Personally i did not get bent out of shape about the prequals; because i was able to seperate what they were writting about with their own characters, from the original 6 books; sandboxing. Sci-Fi lite was fine there; history has a funny way of changing over thousands of years was my rationalization.

Now comes Dune 7 and its aftermath. All I want to say about that is what was the point of the original 6 books. Nuff said.

This new endevor of 4 books being mass dictated to fill in the gaps during the original 3 books have no point because the 7th book rendered it all that meaningless. Let the drivel come and hopefully this will be the last for a long time coming. Give the series a long time in the grave till another author with more talent can resurrect in back from the ashes.

Anonymous said...

Shawn, dude, I don't know you and I have nothing against you, but your trying to justify Anderson and Herbert's writing additional Dune books was incredibly lame.

As others have pointed out, you are in a conflict of interest regarding this matter, so you might not be the best person to defend these two authors.

Sure, other writers could be accused of milking it. But other than Terry Goodkind, who squeeze all the juice out of the Sword of Truth and then kept writing book after book even though there was nothing left, Anderson and Herbert are the most flagrant example of of milking a series is all about.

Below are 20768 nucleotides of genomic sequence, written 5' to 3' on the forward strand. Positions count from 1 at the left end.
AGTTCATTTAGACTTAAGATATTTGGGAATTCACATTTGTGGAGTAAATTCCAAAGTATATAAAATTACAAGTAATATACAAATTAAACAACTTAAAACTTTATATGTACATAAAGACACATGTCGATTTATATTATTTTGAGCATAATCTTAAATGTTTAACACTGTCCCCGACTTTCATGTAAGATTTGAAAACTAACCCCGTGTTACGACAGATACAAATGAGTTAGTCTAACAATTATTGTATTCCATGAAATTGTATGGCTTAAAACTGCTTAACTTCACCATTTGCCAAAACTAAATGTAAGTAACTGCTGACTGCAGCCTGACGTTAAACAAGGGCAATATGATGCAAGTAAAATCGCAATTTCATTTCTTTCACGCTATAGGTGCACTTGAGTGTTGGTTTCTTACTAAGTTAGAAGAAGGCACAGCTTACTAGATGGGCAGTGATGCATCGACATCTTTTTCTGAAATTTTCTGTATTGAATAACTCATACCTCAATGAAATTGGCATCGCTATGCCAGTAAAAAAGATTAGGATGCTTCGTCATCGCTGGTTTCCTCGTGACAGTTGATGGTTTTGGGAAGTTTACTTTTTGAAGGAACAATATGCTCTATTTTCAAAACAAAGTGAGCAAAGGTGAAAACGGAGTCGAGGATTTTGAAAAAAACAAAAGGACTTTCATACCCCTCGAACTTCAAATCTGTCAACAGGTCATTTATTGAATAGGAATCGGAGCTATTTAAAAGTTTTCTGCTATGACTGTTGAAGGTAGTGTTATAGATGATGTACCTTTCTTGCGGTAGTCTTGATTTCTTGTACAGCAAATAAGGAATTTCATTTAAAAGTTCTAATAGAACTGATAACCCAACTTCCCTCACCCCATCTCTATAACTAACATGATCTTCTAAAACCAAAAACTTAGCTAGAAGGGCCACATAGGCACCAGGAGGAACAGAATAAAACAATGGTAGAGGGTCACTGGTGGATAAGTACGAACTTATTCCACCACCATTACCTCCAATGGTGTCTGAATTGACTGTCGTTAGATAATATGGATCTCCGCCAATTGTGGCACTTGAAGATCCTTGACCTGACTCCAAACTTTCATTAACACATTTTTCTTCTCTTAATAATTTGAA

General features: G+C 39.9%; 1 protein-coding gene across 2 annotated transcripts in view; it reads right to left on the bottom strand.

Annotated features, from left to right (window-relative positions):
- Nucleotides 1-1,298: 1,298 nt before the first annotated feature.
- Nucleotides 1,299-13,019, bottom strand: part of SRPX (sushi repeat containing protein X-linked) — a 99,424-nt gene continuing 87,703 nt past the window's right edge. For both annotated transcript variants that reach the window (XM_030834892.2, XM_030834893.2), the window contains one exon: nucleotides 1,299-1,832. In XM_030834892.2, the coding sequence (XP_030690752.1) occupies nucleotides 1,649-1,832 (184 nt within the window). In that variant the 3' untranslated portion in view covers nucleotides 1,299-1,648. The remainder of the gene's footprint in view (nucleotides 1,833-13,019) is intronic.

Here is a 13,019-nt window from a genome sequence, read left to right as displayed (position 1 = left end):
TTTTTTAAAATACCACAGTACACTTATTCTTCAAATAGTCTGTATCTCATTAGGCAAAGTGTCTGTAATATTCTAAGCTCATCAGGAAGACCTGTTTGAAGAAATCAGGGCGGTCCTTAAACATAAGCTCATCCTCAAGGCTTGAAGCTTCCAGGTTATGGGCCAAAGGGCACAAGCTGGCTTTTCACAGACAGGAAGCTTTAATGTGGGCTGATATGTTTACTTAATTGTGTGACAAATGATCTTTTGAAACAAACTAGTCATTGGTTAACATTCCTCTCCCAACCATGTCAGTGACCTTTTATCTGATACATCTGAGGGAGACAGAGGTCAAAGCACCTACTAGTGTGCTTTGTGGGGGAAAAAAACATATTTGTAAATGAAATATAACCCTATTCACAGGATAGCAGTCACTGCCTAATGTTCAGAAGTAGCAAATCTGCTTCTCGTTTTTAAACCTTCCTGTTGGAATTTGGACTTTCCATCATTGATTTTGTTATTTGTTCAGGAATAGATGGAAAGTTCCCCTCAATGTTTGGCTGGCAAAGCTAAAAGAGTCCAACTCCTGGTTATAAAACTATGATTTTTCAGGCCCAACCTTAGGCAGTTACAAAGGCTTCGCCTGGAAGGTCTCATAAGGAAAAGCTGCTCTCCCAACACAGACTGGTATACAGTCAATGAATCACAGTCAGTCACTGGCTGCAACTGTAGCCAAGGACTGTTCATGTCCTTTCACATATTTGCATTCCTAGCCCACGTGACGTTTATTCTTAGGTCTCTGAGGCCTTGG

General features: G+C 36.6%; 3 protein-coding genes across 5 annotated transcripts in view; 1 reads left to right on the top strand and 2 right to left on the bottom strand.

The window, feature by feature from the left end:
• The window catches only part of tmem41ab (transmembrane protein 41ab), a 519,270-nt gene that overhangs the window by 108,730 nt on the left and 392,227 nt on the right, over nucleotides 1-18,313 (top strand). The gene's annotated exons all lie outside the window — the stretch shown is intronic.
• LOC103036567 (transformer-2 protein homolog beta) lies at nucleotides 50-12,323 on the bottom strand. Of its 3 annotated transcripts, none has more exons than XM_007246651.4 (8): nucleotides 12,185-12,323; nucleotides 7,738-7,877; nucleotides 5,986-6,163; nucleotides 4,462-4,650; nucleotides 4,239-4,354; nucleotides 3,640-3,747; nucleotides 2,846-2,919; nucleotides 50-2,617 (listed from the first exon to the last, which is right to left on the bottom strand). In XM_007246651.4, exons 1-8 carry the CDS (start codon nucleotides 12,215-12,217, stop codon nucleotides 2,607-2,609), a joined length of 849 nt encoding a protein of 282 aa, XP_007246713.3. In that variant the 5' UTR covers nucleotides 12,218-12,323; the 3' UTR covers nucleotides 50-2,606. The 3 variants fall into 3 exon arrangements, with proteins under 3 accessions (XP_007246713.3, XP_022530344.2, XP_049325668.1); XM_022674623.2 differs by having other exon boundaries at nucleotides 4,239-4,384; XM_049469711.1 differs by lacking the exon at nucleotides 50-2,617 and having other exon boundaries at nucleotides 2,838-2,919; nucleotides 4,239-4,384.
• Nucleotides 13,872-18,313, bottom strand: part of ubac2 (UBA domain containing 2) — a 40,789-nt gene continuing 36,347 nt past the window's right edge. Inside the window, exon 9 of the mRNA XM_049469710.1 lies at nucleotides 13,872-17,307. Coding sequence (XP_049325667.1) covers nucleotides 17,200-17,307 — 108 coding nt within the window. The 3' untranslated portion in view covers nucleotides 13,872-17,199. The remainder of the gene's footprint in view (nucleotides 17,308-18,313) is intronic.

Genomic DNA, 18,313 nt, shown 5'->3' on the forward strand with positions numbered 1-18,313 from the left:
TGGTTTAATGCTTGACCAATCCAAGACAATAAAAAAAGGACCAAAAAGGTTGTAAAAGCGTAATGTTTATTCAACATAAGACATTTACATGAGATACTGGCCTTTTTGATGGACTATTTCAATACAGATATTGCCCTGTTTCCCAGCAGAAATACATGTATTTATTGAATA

Name me a single author who's as bad as they are...

Anonymous said...

Shawn, Shawn, Shawn...who's hiding? My name is Ronald Craig and I live in Japan. I just use SandChigger for consistency. (Remember consistency? That thing your friends know little about?)

And I've already pre-ordered my copy of Paul of Dune. But from Amazon, not you. How much are you flogging those signed copies for again?

I love the "big picture" argument. Like squirting out—how many are there now? Ten?—crap novels was the ONLY way that the HLP could rekindle interest in the original novels. Right.

That's typical of this whole situation: a profound lack of imagination.

Anonymous said...

I don't have the benefit of having read the Dune 7 outline, but I can guess they'd not want it known what percentage of their product was their own making. I hadn't heard their confession about Omnius/Erasmus; that was interesting.

Shawn's broad definition of 'milking' would apply to Mr. Brooks as well. But I think in some cases an expanding series deserves reprieve (Shannara, Thomas Covenant), if the spirit of the original work is being respected and further illuminated. Subjectively, I don't feel that's the case with these Dune novels (some are a fun ride anyway, accepting them for what they are).

Anonymous said...

Sand Chigger spends his entire life comming to review sites such as this one and rant about Kevin and Brian failing. This is all he does with his time. If you look up any book by Brian and Kevin Sand Chigs is there to give a negative review of the book. He does not even read the books, he just goes around giving negative reviews. Do not take his comments seriously he has a personal revenge plot vs. Brian and Kevin.